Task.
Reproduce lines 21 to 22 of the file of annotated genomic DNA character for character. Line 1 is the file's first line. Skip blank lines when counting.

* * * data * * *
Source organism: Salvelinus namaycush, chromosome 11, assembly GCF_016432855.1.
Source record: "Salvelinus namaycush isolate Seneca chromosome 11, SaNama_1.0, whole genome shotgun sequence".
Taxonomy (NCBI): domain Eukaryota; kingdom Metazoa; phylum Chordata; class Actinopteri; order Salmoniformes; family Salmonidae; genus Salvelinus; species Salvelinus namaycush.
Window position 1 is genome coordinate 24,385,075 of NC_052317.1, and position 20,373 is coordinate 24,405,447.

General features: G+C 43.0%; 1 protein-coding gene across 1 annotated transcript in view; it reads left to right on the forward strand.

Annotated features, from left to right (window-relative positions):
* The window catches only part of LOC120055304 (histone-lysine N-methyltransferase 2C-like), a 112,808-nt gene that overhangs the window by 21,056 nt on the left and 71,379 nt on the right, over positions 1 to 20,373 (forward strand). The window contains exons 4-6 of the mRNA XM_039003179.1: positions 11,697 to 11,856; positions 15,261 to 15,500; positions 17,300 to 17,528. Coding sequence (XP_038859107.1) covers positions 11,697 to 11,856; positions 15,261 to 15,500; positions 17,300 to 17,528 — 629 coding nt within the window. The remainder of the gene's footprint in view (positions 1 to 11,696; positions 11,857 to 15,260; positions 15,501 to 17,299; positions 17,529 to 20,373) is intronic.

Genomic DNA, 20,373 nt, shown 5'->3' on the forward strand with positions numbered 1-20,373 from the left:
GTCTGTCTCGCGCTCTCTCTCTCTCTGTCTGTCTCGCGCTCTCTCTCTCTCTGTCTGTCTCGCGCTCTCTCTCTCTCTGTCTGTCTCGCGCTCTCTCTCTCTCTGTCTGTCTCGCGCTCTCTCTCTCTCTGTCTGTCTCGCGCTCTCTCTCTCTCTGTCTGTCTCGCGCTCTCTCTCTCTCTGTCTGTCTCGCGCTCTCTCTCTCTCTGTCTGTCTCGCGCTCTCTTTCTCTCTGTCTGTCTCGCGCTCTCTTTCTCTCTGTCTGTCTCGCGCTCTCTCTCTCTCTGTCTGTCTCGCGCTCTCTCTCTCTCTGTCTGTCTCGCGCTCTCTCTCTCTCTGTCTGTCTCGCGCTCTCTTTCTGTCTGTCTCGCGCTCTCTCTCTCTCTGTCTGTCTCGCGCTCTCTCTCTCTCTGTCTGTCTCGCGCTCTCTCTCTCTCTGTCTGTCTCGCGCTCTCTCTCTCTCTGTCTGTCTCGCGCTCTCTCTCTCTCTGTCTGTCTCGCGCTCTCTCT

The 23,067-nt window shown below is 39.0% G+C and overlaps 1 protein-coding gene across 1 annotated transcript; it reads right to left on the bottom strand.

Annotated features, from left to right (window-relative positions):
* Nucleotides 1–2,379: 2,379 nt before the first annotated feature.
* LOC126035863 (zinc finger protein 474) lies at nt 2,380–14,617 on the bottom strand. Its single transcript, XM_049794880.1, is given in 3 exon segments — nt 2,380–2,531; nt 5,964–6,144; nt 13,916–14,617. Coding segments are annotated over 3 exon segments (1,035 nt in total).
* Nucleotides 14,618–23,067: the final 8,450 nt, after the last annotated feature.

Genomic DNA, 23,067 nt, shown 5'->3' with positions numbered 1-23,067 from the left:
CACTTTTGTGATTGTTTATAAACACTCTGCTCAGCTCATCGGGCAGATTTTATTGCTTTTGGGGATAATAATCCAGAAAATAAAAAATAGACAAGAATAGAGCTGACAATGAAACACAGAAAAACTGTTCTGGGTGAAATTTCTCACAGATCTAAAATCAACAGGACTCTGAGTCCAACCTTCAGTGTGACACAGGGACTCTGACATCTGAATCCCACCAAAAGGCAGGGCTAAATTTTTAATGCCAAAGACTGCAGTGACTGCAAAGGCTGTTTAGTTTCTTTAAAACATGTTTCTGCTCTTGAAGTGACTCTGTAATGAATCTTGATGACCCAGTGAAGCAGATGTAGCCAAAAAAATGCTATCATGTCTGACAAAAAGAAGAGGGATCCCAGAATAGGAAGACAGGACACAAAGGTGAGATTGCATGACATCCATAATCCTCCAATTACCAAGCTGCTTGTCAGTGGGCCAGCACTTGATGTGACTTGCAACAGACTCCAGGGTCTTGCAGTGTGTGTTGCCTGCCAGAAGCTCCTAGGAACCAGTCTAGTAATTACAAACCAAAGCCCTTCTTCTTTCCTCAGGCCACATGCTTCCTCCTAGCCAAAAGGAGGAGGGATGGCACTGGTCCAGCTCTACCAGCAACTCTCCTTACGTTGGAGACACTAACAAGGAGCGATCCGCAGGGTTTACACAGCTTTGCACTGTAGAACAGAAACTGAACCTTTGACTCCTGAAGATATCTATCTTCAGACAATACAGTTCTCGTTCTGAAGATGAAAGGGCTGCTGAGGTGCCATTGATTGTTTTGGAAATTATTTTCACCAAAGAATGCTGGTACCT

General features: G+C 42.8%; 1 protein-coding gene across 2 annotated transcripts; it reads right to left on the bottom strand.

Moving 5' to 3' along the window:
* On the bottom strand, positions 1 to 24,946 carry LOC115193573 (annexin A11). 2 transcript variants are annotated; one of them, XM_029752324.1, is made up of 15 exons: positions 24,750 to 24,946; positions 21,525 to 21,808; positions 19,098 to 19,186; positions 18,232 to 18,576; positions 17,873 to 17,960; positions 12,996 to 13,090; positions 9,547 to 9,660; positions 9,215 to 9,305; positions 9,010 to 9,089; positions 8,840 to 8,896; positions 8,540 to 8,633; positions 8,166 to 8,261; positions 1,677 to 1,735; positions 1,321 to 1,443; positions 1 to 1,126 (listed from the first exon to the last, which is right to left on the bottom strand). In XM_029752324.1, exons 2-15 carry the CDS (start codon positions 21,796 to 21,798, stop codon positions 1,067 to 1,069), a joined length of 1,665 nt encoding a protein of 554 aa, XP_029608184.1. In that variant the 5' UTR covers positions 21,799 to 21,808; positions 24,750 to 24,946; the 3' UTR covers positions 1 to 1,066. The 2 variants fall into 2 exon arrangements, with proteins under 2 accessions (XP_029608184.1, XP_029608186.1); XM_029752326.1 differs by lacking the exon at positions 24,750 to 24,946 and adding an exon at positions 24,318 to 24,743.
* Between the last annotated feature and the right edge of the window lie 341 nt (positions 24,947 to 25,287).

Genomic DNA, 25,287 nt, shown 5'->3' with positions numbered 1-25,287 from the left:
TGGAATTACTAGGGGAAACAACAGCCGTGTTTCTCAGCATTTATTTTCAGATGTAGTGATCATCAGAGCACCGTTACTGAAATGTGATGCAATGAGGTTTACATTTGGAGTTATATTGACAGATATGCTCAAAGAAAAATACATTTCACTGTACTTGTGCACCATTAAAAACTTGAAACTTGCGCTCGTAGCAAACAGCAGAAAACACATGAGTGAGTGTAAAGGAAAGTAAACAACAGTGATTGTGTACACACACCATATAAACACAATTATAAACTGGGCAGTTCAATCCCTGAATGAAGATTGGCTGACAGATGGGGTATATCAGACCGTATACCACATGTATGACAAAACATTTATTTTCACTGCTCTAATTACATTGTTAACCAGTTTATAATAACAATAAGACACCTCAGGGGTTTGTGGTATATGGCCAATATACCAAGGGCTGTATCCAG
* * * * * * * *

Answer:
Genomic DNA, 25,287 nt, shown 5'->3' with positions numbered 1-25,287 from the left:
TGGAATTACTAGGGGAAACAACAGCCGTGTTTCTCAGCATTTATTTTCAGATGTAGTGATCATCAGAGCACCGTTACTGAAATGTGATGCAATGAGGTTTACATTTGGAGTTATATTGACAGATATGCTCAAAGAAAAATACATTTCACTGTACTTGTGCACCATTAAAAACTTGAAACTTGCGCTCGTAGCAAACAGCAGAAAACACATGAGTGAGTGTAAAGGAAAGTAAACAACAGTGATTGTGTACACACACCATATAAACACAATTATAAACTGGGCAGTTCAATCCCTGAATGAAGATTGGCTGACAGATGGGGTATATCAGACCGTATACCACATGTATGACAAAACATTTATTTTCACTGCTCTAATTACATTGTTAACCAGTTTATAATAACAATAAGACACCTCAGGGGTTTGTGGTATATGGCCAATATACCAAGGGCTGTATCCAG